Friday, March 3, 2017

Welsh Women

From Wales Online comes these three interesting articles on Welsh women:

Welsh Women & The Vote:
In the summer of 1913 many Welsh women took to the roads. They were usually quite well-off, professional women themselves or married to professional men, and could afford to travel by train or sometimes even by car or carriage. They were walking to make a political point. They wanted the vote and they were using a peaceful way to campaign for it. Read More HERE

Kate Bosse-Griffiths:

Kate Bosse-Griffiths was born in Wittenberg, the German town where Martin Luther had initiated the birth of Protestantism, in 1910. Having studied Archaeology and Egyptology in Berlin, Bonn and Munich, she gained a doctorate for her thesis on the human figure in late Egyptian sculpture in 1936 and was appointed to a post in Berlin, poised for a career curating the world-renowned collections in its museums. Read More HERE about this Egyptologist who fled Nazi persecution.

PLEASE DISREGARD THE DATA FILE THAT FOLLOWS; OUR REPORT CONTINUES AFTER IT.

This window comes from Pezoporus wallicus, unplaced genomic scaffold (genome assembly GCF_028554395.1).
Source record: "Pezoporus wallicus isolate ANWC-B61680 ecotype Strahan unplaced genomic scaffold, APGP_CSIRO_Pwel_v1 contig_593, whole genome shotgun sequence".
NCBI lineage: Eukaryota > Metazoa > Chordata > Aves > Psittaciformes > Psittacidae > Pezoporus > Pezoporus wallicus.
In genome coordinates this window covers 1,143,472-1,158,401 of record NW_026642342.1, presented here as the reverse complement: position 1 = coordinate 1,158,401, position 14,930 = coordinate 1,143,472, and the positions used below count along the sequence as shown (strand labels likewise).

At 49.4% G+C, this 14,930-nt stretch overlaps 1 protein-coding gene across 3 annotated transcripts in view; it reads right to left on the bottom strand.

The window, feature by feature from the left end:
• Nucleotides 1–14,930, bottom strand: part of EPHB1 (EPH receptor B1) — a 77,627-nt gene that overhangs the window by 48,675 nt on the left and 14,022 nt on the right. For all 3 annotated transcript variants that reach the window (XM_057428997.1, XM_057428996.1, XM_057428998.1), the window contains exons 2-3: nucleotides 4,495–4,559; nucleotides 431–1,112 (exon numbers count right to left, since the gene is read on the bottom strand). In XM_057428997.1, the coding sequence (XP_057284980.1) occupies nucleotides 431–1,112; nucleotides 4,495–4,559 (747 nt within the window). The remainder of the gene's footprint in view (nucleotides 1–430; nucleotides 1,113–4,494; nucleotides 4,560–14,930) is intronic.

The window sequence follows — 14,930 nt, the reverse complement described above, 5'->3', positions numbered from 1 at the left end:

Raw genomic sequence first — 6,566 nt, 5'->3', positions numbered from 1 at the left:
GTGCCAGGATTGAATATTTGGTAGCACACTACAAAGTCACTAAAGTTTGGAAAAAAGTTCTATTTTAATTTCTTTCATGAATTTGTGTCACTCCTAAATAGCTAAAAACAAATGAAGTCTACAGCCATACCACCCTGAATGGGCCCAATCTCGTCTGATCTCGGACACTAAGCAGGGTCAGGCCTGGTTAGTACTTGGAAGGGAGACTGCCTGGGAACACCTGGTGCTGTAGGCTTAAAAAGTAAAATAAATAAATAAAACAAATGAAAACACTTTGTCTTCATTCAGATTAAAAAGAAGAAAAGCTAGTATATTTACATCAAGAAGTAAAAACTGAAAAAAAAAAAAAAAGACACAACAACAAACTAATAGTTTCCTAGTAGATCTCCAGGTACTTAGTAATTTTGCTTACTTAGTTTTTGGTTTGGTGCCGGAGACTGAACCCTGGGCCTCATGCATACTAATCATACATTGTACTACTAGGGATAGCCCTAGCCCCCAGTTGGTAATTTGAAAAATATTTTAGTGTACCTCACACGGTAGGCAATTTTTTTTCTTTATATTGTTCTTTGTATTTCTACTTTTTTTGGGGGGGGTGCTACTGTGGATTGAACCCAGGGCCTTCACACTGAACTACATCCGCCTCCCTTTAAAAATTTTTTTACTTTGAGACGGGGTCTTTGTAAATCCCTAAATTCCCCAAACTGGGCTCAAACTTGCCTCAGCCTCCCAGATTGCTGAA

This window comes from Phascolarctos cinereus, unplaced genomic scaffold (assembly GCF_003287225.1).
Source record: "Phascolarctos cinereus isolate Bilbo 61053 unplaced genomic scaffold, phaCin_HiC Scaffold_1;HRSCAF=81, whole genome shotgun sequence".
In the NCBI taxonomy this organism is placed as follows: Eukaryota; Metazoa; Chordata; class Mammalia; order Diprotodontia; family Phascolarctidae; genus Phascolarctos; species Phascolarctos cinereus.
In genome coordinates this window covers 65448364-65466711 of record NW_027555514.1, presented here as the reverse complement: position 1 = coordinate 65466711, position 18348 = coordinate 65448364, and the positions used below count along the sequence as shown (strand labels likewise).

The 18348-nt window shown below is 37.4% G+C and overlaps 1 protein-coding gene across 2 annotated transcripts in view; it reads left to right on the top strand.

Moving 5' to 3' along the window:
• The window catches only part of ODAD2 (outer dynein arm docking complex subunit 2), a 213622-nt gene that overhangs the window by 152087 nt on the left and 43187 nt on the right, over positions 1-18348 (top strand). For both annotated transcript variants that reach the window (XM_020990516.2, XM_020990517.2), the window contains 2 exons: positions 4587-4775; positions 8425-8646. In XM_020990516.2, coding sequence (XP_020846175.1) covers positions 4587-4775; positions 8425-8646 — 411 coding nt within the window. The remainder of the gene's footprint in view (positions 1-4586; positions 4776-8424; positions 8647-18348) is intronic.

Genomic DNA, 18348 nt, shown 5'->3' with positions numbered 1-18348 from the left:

Women & the National Library of Wales:
The National Library of Wales opened to the public in 1909 in a temporary location at the Assembly Rooms in Aberystwyth before moving to its permanent home on Penglais Hill in 1916. Between the years 1909 and 1912 around 350 individual readers used the library’s reading room and consulted more than 1,300 books, manuscripts, maps and prints.

Unsurprisingly, men were in the majority, but 14% of the readers during this period were women. It was predominantly a younger female generation who used the library, as almost two-thirds of the female readers were under 30 and many were enrolled as university students. Read More HERE and meet the women academics of the 19th Century.

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